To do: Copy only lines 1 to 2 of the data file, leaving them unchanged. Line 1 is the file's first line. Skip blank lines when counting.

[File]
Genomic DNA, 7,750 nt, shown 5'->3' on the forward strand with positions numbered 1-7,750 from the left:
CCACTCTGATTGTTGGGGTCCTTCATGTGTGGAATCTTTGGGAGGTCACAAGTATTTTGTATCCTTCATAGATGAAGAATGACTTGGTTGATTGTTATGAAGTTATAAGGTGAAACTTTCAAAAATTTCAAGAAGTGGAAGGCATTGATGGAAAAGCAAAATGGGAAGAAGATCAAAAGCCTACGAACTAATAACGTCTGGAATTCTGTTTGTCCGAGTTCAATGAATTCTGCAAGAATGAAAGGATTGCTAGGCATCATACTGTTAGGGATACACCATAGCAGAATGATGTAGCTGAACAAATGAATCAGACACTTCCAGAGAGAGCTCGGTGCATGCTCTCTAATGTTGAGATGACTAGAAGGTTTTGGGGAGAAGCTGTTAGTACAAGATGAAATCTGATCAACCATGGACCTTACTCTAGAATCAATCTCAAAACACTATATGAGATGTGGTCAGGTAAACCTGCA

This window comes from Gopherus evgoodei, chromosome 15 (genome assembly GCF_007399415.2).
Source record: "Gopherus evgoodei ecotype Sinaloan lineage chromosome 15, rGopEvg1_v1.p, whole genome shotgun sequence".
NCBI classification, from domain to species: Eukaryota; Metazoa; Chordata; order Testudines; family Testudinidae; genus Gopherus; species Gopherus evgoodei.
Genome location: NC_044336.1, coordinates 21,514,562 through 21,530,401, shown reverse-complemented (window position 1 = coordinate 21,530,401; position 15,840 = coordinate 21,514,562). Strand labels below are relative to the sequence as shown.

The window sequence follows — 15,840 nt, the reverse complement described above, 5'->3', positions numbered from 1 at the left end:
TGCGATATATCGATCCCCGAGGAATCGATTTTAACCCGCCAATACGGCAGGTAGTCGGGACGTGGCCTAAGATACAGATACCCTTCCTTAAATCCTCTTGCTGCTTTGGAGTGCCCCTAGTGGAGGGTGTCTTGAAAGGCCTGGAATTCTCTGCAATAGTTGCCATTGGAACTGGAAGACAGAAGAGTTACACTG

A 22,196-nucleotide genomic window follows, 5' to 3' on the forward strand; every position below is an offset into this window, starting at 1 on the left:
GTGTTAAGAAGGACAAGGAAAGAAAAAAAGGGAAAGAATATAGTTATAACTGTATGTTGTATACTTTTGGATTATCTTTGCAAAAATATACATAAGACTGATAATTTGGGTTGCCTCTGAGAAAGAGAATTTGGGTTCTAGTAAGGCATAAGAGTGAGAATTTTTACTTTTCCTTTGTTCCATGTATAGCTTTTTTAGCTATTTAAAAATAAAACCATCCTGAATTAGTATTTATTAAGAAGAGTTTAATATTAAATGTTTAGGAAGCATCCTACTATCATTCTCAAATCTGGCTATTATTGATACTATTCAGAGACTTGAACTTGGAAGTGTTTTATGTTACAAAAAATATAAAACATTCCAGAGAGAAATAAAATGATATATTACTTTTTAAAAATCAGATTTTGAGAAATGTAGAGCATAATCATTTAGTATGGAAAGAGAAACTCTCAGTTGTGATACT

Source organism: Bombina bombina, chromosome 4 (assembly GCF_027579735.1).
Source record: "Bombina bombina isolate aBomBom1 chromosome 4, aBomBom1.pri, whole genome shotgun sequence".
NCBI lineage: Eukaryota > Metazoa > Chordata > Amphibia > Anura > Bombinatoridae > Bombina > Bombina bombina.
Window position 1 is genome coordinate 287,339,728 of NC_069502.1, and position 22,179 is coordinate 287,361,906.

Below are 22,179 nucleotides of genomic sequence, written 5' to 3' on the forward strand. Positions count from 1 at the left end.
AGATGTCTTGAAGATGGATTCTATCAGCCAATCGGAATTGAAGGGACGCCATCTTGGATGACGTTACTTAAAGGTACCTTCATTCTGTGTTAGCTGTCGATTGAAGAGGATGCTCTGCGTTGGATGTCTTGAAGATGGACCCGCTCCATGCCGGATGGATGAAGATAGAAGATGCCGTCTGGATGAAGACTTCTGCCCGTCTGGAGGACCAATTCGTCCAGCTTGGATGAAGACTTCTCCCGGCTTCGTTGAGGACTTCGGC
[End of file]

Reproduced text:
Genomic DNA, 7,750 nt, shown 5'->3' on the forward strand with positions numbered 1-7,750 from the left:
CCACTCTGATTGTTGGGGTCCTTCATGTGTGGAATCTTTGGGAGGTCACAAGTATTTTGTATCCTTCATAGATGAAGAATGACTTGGTTGATTGTTATGAAGTTATAAGGTGAAACTTTCAAAAATTTCAAGAAGTGGAAGGCATTGATGGAAAAGCAAAATGGGAAGAAGATCAAAAGCCTACGAACTAATAACGTCTGGAATTCTGTTTGTCCGAGTTCAATGAATTCTGCAAGAATGAAAGGATTGCTAGGCATCATACTGTTAGGGATACACCATAGCAGAATGATGTAGCTGAACAAATGAATCAGACACTTCCAGAGAGAGCTCGGTGCATGCTCTCTAATGTTGAGATGACTAGAAGGTTTTGGGGAGAAGCTGTTAGTACAAGATGAAATCTGATCAACCATGGACCTTACTCTAGAATCAATCTCAAAACACTATATGAGATGTGGTCAGGTAAACCTGCA